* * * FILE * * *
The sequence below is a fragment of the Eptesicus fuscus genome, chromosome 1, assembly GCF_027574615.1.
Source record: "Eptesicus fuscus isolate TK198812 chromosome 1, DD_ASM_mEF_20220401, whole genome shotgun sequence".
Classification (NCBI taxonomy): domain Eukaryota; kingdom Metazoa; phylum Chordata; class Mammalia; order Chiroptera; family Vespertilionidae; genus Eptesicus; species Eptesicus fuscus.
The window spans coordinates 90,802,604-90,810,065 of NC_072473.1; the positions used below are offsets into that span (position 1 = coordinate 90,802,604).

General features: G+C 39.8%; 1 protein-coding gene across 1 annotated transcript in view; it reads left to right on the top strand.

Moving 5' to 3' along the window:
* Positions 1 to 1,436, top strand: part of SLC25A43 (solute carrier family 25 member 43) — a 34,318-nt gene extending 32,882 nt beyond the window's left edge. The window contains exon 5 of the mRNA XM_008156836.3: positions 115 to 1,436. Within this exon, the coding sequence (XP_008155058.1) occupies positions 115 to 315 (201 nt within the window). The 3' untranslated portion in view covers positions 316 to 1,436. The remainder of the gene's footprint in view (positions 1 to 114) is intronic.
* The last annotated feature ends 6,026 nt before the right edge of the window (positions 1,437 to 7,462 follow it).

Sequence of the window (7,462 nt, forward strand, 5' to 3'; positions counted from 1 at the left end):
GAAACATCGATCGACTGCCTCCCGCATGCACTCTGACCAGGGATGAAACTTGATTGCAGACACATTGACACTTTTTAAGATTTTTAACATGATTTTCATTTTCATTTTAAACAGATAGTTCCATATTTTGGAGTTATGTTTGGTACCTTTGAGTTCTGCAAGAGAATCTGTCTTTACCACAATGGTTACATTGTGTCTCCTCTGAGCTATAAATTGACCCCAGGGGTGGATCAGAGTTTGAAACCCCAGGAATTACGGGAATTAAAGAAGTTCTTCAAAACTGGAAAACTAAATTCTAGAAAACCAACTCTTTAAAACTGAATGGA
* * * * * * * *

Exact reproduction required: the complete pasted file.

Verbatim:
The sequence below is a fragment of the Eptesicus fuscus genome, chromosome 1, assembly GCF_027574615.1.
Source record: "Eptesicus fuscus isolate TK198812 chromosome 1, DD_ASM_mEF_20220401, whole genome shotgun sequence".
Classification (NCBI taxonomy): domain Eukaryota; kingdom Metazoa; phylum Chordata; class Mammalia; order Chiroptera; family Vespertilionidae; genus Eptesicus; species Eptesicus fuscus.
The window spans coordinates 90,802,604-90,810,065 of NC_072473.1; the positions used below are offsets into that span (position 1 = coordinate 90,802,604).

General features: G+C 39.8%; 1 protein-coding gene across 1 annotated transcript in view; it reads left to right on the top strand.

Moving 5' to 3' along the window:
* Positions 1 to 1,436, top strand: part of SLC25A43 (solute carrier family 25 member 43) — a 34,318-nt gene extending 32,882 nt beyond the window's left edge. The window contains exon 5 of the mRNA XM_008156836.3: positions 115 to 1,436. Within this exon, the coding sequence (XP_008155058.1) occupies positions 115 to 315 (201 nt within the window). The 3' untranslated portion in view covers positions 316 to 1,436. The remainder of the gene's footprint in view (positions 1 to 114) is intronic.
* The last annotated feature ends 6,026 nt before the right edge of the window (positions 1,437 to 7,462 follow it).

Sequence of the window (7,462 nt, forward strand, 5' to 3'; positions counted from 1 at the left end):
GAAACATCGATCGACTGCCTCCCGCATGCACTCTGACCAGGGATGAAACTTGATTGCAGACACATTGACACTTTTTAAGATTTTTAACATGATTTTCATTTTCATTTTAAACAGATAGTTCCATATTTTGGAGTTATGTTTGGTACCTTTGAGTTCTGCAAGAGAATCTGTCTTTACCACAATGGTTACATTGTGTCTCCTCTGAGCTATAAATTGACCCCAGGGGTGGATCAGAGTTTGAAACCCCAGGAATTACGGGAATTAAAGAAGTTCTTCAAAACTGGAAAACTAAATTCTAGAAAACCAACTCTTTAAAACTGAATGGA